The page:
The House is expected to vote on a massive tax cut proposal Wednesday.
CBS News Capitol Hill Correspondent Bob Fuss reported that Democratic opposition is expected, but the problem for GOP leaders on their tax cut bill comes from moderates within their own party, such as Congressman Ray LaHood of Illinois who told CBS Radio News that he'll vote "no."
"To put all of this money for a tax cut and then not have any of it going to debt reduction just doesn't make any sense," LaHood said.
"Common ordinary citizens know we have a huge debt and we ought to be putting some of the money towards that," he added. "This is a huge tax cut with little or no attention to the deficit and that's really, I think, the major heartburn that's created for a lot of people."
LaHood scoffed at the idea of basing the tax cut on 10-year projections. "Most of us don't know what's going to happen in the next 10 minutes, let alone the next 10 years," he told CBS Radio News. "It's silly."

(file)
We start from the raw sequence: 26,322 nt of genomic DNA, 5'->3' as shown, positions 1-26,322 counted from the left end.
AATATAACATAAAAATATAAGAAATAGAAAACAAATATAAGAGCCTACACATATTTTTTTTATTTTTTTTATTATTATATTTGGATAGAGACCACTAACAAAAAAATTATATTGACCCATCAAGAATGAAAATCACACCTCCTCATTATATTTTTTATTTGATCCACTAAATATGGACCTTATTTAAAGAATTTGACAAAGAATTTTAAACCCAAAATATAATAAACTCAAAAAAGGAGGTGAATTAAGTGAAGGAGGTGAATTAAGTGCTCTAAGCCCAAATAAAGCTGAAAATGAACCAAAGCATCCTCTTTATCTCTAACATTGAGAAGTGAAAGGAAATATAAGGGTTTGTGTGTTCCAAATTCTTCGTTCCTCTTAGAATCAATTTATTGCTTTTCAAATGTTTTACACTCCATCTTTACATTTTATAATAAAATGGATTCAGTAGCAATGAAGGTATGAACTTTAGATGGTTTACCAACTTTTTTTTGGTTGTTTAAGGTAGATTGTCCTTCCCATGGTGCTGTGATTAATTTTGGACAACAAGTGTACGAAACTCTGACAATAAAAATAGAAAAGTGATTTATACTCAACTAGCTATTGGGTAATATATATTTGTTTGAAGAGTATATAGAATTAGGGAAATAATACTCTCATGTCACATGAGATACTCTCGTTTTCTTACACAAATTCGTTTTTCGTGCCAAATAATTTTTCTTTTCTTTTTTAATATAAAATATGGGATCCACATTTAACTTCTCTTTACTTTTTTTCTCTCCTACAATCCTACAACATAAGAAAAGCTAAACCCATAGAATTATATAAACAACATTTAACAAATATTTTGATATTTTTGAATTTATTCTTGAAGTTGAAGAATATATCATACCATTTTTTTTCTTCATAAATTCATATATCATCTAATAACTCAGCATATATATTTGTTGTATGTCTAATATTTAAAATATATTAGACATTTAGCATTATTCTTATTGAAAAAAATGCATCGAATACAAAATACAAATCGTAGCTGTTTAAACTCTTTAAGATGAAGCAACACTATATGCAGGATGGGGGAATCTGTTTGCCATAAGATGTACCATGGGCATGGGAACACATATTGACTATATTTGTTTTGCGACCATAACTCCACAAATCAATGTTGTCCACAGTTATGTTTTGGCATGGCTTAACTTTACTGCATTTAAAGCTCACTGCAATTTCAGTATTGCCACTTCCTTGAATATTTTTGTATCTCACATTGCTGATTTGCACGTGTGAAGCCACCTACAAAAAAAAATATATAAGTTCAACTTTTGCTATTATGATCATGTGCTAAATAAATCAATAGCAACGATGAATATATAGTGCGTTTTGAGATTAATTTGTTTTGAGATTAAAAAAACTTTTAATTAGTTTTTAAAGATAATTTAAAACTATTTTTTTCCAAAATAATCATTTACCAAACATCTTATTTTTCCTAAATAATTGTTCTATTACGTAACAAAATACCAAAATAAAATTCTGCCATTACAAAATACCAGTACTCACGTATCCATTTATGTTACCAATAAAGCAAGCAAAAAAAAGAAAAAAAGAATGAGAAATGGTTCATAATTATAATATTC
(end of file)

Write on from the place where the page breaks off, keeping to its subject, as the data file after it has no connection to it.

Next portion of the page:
Oklahoma Republican J.C. Watts said, however, the leadership plan for a 10 percent across-the-board income tax cut and reductions in capital gains and estate taxes is the right one. The plan also includes relief for two-income married couples.
"We've got an opportunity to do something really significant for American taxpayers," Watt said.
With such a narrow majority in the House - six votes - Republicans will have to make some compromise with the moderates to pass the bill. Moderates say the $800 billion 10-year cut is too big, and many say more of the surplus should be used to pay down the federal debt.
The Republicans need every vote because Democrats are solidly in opposition. Democrats favor a smaller tax cut and using more of the surplus for Medicare.
White House officials described the GOP plan as "reckless and irresponsible," reported CBS News White House Correspondent Peter Maer. The administration contended the Republican measure would trigger higher interest rates and additional inflation. Officials said the president would veto the GOP package.